Togetherness in the Wake of Tragedy

A personal story on the lasting impacts of 9/11

Togetherness in the Wake of Tragedy

NC State University student and Activate Good intern, Shawn Fredericks, recalls the events of September 11 and reflects on the power of coming together to serve years later.

During the tragic event that was 9/11, I was six years old living with my parents in Brooklyn, New York. I remember that day like it was yesterday, sitting on my mom’s couch in the living room while breaking news was bursting onto my mom’s television.

I can still remember seeing the burning buildings, the balls of fire engulfing the towers, the terror in my dad’s voice as he cursed at the television shocked and in disbelief at the fact that New York City, but more so America, his home, had been attacked. My Mom was shaken, not knowing what to say. Here she was, an immigrant who came to America as a child. It was all she knew, and now she sees it burning before her eyes.

As a kid, I was in tears. I may not have known about the greater societal and political consequences of a terrorist attack, but I knew fear and I felt it looking at those images and looking in my parent’s eyes.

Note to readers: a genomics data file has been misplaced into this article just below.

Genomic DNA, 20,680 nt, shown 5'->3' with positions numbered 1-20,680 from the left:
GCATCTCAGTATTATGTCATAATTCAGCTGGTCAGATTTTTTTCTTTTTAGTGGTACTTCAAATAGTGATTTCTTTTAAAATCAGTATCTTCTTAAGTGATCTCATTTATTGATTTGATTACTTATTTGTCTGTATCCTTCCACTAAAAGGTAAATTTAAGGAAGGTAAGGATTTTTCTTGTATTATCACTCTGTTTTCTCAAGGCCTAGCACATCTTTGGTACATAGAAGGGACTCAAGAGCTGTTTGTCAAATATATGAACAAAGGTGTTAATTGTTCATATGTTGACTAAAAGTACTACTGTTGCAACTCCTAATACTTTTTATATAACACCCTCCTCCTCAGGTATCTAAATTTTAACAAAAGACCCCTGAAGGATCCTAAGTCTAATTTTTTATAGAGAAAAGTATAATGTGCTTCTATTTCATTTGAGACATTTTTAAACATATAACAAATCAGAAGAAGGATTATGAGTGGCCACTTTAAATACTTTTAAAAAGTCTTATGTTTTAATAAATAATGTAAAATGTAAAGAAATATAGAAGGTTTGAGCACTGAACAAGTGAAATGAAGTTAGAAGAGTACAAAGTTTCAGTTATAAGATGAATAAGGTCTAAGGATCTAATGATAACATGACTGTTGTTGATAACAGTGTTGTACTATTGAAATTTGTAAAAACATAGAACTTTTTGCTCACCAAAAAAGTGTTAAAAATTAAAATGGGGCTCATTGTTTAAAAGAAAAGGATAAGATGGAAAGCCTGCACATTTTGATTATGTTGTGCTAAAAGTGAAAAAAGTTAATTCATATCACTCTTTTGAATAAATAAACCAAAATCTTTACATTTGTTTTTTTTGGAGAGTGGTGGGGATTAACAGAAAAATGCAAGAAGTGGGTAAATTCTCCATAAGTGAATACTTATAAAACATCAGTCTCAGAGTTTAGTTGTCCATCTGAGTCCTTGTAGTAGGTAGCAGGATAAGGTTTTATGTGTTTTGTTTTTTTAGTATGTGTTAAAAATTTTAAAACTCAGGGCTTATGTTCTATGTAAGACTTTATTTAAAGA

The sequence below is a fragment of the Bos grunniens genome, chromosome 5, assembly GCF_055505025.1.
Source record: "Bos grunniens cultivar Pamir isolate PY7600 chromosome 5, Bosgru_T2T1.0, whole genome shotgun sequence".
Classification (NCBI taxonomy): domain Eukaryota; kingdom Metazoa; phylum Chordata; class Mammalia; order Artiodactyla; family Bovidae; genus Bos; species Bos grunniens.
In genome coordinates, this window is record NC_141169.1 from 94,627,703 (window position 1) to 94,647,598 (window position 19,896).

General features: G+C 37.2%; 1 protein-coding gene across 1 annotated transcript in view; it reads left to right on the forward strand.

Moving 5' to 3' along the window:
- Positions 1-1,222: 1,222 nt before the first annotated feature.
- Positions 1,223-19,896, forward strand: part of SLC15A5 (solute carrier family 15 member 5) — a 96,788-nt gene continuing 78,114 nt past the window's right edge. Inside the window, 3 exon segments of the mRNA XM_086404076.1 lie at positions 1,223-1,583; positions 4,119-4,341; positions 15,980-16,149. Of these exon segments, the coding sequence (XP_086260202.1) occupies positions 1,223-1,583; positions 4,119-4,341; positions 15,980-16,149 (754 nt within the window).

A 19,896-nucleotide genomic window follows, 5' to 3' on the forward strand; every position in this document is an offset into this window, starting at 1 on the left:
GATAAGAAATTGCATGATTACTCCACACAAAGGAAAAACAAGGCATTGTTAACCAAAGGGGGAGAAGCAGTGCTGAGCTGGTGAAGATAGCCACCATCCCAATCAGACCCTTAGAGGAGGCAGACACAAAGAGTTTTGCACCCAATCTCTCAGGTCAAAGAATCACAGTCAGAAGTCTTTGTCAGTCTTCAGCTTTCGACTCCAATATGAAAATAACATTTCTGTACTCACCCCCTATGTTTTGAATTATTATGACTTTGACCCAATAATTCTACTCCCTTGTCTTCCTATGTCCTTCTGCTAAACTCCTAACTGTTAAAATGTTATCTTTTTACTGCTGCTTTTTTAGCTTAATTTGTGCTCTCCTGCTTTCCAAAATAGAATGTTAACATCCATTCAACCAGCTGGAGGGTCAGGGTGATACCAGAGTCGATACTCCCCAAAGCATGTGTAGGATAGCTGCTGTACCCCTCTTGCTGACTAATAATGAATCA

I remember back then, I used to watch wrestling, specifically WWE Smackdown. Their tribute show changed how I remember and feel about 9/11. During the show, the wrestlers put aside their outlandish personalities and used wrestling to inspire hope and bring people together. This taught me that it’s possible for all kinds of people to come together.

Volunteers from multiple companies and groups beautified the campus of West Millbrook Middle School in Raleigh during the 9/11 Day of Service. The project was one of over 100 taking place during the day.

9/11 for me is about building, and rebuilding community. It’s about taking time on 9/11 and every other day to come together. Volunteering, doing something in earnest service for each other, is how everyday people can come together to build community. The 9/11 Day of Service was vital, because it not only brings people together, it also builds a sense of community. During times like 9/11, community is what people need, the real lesson that 9/11 taught me and the country as a whole, is that we are the American people, and we have to act as a community and take care of each other.

Service is the number one way to build an earnest connection between people to foster a communal environment. Through service projects people can lean on each other to accomplish things one person could not accomplish on their own. From transforming a local school to cleaning up the streets,  there are endless impacts that can be accomplished, when a community comes together to benefit the greater good.

 


The 9/11 Day of Service on Tuesday, September 11, 2018 brought together an estimated 2,000+ volunteers to serve at over 100 projects benefiting more than 40 causes around the Triangle. View photos from the Day of Service on our Facebook page, here and here. Learn more about volunteer needs in the community year-round and sign up to help here.